Making your Own Set of Rules as to whether you should buy a Project Car

Discussion in 'General Automotive Discussion' started by bitzman, Jan 13, 2021.

  1. bitzman

    bitzman F1 Rookie

    Feb 15, 2008
    Any opinion for categories I left out?

    Restoration: Making Your Own Rules of the Road

    Back when I was buying and selling exotic cars (I was a barn finder in the '80s) I tried to find cars that were running. But even if they weren't, I was younger then and could wait through the stages of stripping the body of chrome, upholstery, etc, and getting it re-done.
    But now I am older. I have a new set of rules. If the car is being considered for me, my rules are:

    Rule No. 1 Do Not Buy a Non-Running car.
    I would say that rule should kick in at about age 60, unless you are handicapped in some way say a work injury) then it should kick in sooner. That is because despite what excuse the owner has for a non runner, they could be hiding something the diff could be locked up, the gearbox trashed the cooling system inoperative , the gas tank leaking and on and on.

    Rule No. 2 Do not buy a car with missing parts. For instance, Beverly Hills Car Club in Los Angeles, a car dealer despite the name, has a 1968 Intermeccanica Italia stripped down for $67.500. Naturally it is cheaper than a finished ready-to-go car. but I would say that the struggle to find headlight bubbles, headlight rims, front and back bumper, grille, grille surround, emblems, the right wheels, it all takes months and in some cases outrageous prices. Then you've got to budget in upholstery and a convertible top.

    Rule No, 3 Don't buy a car you can't drive on a test drive. This is because there might have been an accident and a bad frame repair. I remember one Rolls Silver Cloud dhc in Beverly Hill that had been rolled. It was repaired and looked good in the showroom but if you drove it, it would wear out the front tires every 300 miles.

    Rule No. 4 Comb through the car club newsletters for owner's reports on that model before you buy.You might found out for instance Chrysler Crossfires have a certain electric glitch, that Allantes have bad engines, etc. Then you can decide if you still want to own it despite that glitch. I would even visit the club's favorite mechanic, bring some vittles and talk over what an owner can expect.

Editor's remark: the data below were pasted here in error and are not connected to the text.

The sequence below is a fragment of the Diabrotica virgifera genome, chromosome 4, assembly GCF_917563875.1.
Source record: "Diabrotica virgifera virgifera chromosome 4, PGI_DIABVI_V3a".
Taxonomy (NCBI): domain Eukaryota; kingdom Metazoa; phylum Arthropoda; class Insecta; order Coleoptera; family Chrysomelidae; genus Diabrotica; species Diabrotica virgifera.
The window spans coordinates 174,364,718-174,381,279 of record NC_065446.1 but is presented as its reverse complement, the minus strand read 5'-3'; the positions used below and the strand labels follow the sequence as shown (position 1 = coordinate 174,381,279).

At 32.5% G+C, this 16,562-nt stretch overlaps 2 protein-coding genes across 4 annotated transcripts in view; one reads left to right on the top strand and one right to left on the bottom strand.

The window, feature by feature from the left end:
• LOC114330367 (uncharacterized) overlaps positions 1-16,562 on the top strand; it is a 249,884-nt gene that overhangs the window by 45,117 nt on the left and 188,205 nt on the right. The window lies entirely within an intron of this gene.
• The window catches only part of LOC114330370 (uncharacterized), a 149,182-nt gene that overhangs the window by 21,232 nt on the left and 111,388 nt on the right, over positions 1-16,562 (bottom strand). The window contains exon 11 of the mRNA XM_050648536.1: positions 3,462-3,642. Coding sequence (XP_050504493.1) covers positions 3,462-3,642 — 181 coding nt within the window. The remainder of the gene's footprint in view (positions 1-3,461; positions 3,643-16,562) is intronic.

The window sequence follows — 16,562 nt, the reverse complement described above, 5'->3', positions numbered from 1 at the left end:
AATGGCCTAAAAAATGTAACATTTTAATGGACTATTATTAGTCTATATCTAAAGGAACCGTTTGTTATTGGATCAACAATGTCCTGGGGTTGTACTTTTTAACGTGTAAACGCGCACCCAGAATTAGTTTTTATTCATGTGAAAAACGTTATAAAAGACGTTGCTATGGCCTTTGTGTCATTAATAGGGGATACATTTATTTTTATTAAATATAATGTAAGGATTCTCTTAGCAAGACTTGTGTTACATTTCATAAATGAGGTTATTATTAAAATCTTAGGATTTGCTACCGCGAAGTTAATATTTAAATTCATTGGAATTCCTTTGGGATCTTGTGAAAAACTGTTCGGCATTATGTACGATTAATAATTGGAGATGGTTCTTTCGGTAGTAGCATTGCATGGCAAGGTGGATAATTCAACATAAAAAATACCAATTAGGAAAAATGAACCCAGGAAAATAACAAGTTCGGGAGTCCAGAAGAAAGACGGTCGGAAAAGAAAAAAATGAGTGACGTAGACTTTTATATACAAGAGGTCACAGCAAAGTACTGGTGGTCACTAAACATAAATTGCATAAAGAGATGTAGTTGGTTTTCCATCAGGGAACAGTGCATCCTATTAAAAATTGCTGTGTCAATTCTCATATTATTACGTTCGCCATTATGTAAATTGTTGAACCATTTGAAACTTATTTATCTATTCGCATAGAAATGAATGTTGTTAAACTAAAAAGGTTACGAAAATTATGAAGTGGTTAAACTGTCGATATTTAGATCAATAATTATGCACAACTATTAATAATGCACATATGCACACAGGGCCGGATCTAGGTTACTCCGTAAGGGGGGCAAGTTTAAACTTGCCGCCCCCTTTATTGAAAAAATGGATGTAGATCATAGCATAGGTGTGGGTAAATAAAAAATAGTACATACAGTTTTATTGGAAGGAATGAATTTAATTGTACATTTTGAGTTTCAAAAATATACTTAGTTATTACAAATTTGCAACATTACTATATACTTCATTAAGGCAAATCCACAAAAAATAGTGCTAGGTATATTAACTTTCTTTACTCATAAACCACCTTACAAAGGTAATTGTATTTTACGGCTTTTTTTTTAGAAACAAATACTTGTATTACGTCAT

Rule No. 5 Don't buy a car that is not titled in the seller's name. Check with the DMV or your auto club to see if that title the seller is signing is the latest title--there might be another owner since that title was issued. If the owner on the title has died, try to find the attorney that handled the estate and see who technically has inherited the car.

    Rule No. 6. Tow the car immediately on buying for it and getting a receipt and signed-off title. Even if you are a long way from home, tow it to some indoor storage garage, rent a garage and lock it in. This is because friends of the seller might say to the seller "But you promised me those wheels" etc. etc. You can avoid post-sale parts switching by removing the car.

    Rule No. 7 Get the latest prices,( hourly rate) on what is being charged currently in 2021 for upholstery, paint, carpeting. This is above and beyond rust repair, frame repair and fabricating no longer available trim. It could be, no matter how cheap the car is now AS IS, by the time you're finished, it will exceed current values for restored ones. It will bury you.

    Rule No. 8 Beware of cars painted a non-stock color. It doesn't matter if it has a fine glossy paint job if it was a color never offered by the manufacturer. If you have to sell it in a hurry to cover some emergency, X number of prospective buyers will reject it because the last owner's painter told them "I couldn't find that factory shade but I found a color that looked better."

    Rule No. 9 Ask Yourself what the main activity is for this car? I for instance don't want a canyon runner (Been there, done that), a weekend race car, or car-show- only trailer queen. I want a sporty luxury car that I can drive to my favorite village cafe and park outside where I' m eating and admire it from afar.

    Rule No. 10 Only buy if you have indoor parking. It's too sad to tell you about the gullwing I sold as a youth because my dad wouldn't let me park it in the garage. Happened to me later too. Unless you have a safe place to park it, inside, don't buy it. If some vandal damages it, the part broken might be thousands I met a guy with a 1965 Mulliner bodied Bentley Continental coupe. Kid threw a brick through the backlite. I am guessing, if it was available, that rear backlight would be $3000 easily.

    In sum, there are project cars aplenty. Just go to Craigslist for any big city and write in "project car" but they are all a tale of woe. It's akin to marrying again. That third wife looks good but could be a lot of trouble sooner rather than later.
    Image Unavailable, Please Login
    BJK and MuffyBennett like this.
  2. To remove this ad click here.

  3. BJK

    BJK Formula 3

    Jul 18, 2014
    Curious, have you written about the gullwing story elsewhere? :cool::)
  4. wax

    wax Four Time F1 World Champ
    Advising Moderator

    Jul 20, 2003
    Full Name:
    Dirty Harry
    How funny - Viewed that Italia on Hemmings hours before you posted.

    More importantly - Agree with your assessment.

    Sent from my SM-G973U using Tapatalk
  5. BJK

    BJK Formula 3

    Jul 18, 2014
    Rule #11 - Know what you're looking at.
    Cars that have model year changes (usually front and rear clips). So it's not a surprise when you find out the '73 Monte Carlo you bought has a '74 front end. :oops: (which of course was proof of accident :eek: - before Carfax)

Share This Page